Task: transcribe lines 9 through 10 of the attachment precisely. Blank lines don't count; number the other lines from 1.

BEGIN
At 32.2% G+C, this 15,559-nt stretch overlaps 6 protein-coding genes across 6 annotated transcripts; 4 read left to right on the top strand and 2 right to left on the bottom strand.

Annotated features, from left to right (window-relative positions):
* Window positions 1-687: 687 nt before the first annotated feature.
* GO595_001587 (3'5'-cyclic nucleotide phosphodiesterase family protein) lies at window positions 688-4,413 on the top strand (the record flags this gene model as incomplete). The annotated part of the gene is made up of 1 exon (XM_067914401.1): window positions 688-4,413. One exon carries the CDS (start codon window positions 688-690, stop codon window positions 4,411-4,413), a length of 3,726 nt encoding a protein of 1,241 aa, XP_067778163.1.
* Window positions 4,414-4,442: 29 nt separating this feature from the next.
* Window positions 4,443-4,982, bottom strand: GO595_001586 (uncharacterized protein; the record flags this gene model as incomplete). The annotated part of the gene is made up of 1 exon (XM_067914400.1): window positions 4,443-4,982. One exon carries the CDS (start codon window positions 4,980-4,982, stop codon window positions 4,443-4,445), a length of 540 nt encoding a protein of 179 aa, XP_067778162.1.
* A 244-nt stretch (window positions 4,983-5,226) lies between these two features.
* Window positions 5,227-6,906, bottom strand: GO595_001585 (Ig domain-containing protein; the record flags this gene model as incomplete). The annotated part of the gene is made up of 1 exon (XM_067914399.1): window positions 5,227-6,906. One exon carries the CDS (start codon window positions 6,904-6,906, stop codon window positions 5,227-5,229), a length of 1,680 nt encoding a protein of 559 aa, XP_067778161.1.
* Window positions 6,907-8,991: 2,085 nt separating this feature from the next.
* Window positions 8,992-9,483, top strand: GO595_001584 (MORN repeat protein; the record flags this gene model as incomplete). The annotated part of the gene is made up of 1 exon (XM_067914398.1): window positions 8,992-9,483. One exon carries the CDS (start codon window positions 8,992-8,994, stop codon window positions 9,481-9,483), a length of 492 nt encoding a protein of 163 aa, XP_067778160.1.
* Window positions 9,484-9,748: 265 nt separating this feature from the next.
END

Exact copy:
* Window positions 6,907-8,991: 2,085 nt separating this feature from the next.
* Window positions 8,992-9,483, top strand: GO595_001584 (MORN repeat protein; the record flags this gene model as incomplete). The annotated part of the gene is made up of 1 exon (XM_067914398.1): window positions 8,992-9,483. One exon carries the CDS (start codon window positions 8,992-8,994, stop codon window positions 9,481-9,483), a length of 492 nt encoding a protein of 163 aa, XP_067778160.1.